You scramble to serve healthy meals at a reasonable hour, only to be met by your preschoolers — one of whom will always declare in a matter-of-fact tone, “I don’t like this.” No matter how loving you are, the phrase, “Fine, then you can make your own meal,” has crossed your mind, (or even your lips), multiple times. The truth is, with proper instruction, even preschool-aged children are fully capable of making their own meals (with supervision, of course). And who knows, with the labor they put into the task, maybe they’ll dive right in and say, “Yummy.”
Sandwiches are one of the simplest meals your children can make, and they require minimal-to-no adult assistance. How much instruction you’re able to give, and how messy a kitchen you can tolerate will determine the type of sandwiches your kids can make. If they’ll eat, let them make it. Kids can spread warm peanut butter on bread using a children’s knife and add a layer of sliced bananas or berries on top before closing the sandwich. Serve with a side of baby carrots or apple wedges.
Cracker-based meals are great, even for young toddlers because they don’t require the same amount of spreading as bread. Show your younger kids how to place cheese slices over whole wheat crackers and let them add small slices of mini-tomatoes on top. For an even simpler meal, let your kids dip crackers in peanut butter or hummus and add a side of melon balls or fresh berries. Older preschoolers and kindergarteners who’ve mastered the scooping motion can go to town on a handful of crackers and a small bowl of low-fat tuna or chicken salad that you’ve conveniently purchased at the grocer’s beforehand.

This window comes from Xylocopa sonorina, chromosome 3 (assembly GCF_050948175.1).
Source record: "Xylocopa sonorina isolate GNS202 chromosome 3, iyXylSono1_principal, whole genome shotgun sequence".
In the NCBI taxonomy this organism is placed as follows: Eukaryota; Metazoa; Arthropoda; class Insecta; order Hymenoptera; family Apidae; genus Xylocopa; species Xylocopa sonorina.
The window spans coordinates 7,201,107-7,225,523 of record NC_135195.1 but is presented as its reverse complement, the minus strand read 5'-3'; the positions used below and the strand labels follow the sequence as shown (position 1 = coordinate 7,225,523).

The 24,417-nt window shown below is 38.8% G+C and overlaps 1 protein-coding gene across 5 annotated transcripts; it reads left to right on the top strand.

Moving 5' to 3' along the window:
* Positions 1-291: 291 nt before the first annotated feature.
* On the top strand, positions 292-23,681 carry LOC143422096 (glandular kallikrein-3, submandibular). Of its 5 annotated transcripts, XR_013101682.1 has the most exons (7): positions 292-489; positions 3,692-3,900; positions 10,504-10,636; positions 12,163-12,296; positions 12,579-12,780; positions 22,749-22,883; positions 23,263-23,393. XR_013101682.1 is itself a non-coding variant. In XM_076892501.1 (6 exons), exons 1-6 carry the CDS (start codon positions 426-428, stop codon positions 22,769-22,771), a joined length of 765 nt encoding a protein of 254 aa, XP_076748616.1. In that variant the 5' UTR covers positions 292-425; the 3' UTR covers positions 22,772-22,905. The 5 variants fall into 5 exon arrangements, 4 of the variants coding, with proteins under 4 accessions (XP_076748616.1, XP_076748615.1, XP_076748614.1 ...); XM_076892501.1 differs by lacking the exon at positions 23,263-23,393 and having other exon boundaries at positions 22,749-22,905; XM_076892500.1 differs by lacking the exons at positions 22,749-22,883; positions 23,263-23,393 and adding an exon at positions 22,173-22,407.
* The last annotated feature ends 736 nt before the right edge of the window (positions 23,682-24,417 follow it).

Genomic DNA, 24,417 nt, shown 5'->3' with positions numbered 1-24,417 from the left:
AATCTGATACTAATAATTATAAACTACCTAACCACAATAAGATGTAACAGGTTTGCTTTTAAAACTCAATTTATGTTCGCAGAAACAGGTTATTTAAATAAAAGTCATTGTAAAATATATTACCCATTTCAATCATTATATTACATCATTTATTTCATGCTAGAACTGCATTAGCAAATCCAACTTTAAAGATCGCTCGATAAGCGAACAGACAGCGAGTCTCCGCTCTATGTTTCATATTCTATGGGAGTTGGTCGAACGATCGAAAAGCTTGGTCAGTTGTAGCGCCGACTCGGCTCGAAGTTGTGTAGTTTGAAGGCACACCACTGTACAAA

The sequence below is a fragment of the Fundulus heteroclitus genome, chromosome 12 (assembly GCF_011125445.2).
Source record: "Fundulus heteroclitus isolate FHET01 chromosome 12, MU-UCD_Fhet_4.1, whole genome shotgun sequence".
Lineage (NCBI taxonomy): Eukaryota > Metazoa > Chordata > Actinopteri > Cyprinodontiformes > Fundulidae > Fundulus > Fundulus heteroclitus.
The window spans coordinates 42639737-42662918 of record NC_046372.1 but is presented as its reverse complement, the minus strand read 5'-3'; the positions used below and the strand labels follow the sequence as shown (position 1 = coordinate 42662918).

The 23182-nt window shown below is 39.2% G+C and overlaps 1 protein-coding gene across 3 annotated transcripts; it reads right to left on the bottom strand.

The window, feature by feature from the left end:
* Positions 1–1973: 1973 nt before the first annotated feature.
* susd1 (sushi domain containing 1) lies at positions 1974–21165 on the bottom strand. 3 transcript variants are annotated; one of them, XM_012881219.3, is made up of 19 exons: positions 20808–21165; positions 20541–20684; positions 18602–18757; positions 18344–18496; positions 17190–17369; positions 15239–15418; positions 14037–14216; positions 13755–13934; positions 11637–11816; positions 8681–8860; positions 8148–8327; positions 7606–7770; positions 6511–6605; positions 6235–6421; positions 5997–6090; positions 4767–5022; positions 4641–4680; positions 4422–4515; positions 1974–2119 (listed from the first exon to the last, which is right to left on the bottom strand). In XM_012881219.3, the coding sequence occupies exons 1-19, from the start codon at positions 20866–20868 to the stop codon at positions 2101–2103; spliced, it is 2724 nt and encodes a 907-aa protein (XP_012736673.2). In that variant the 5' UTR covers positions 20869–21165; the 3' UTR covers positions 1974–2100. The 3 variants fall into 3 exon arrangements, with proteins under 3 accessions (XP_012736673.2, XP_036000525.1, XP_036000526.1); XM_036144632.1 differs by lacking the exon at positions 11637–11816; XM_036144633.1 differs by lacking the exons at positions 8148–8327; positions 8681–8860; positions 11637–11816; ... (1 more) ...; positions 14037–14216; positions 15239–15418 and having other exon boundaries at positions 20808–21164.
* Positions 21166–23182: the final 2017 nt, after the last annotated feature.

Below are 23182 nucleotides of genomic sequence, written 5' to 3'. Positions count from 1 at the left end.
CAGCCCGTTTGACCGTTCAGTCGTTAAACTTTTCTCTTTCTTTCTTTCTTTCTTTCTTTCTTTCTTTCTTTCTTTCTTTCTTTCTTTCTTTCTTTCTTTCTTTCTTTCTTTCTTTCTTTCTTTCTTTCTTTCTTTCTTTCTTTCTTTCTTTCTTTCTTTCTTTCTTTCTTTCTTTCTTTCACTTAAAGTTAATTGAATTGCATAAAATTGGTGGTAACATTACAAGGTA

Your children can eat roll-ups cold or heated, but, as a meal, they’re fast and require minimal fine motor skills. Let your kids cover a pita or a corn or flour tortilla with chunks of chicken or ground turkey, cheese and veggies slices like sweet pepper and leafs of baby spinach or mushrooms. For younger toddlers, help them roll the pita or tortilla up tightly, otherwise all the food inside will fall out while they’re eating. If you have time, toss the finished roll-ups inside the microwave for 30 seconds, as melted cheese helps the ingredients coalesce and therefore more likely to stick each other and the outermost layer.
There’s no reason that the fast and healthy meals made by your kids have to look pretty. Set out an assembly-line of different foods, each with it’s own tablespoon scoop, and let your kids create their own mixture. Make sure all the foods available go reasonably well together so your kids can’t make some horrendous mixture that they won’t want to eat, like vanilla yogurt and tuna salad. For breakfast, set out bowls of granola, yogurt and fresh fruit. For lunch or dinner, let them mix and match taco meat, refried beans or black beans with shredded cheese, chopped tomatoes, corn and sweet peppers. To ensured balanced nutrition, require your children to include at least one fruit or vegetable in their individual mixture bowl.
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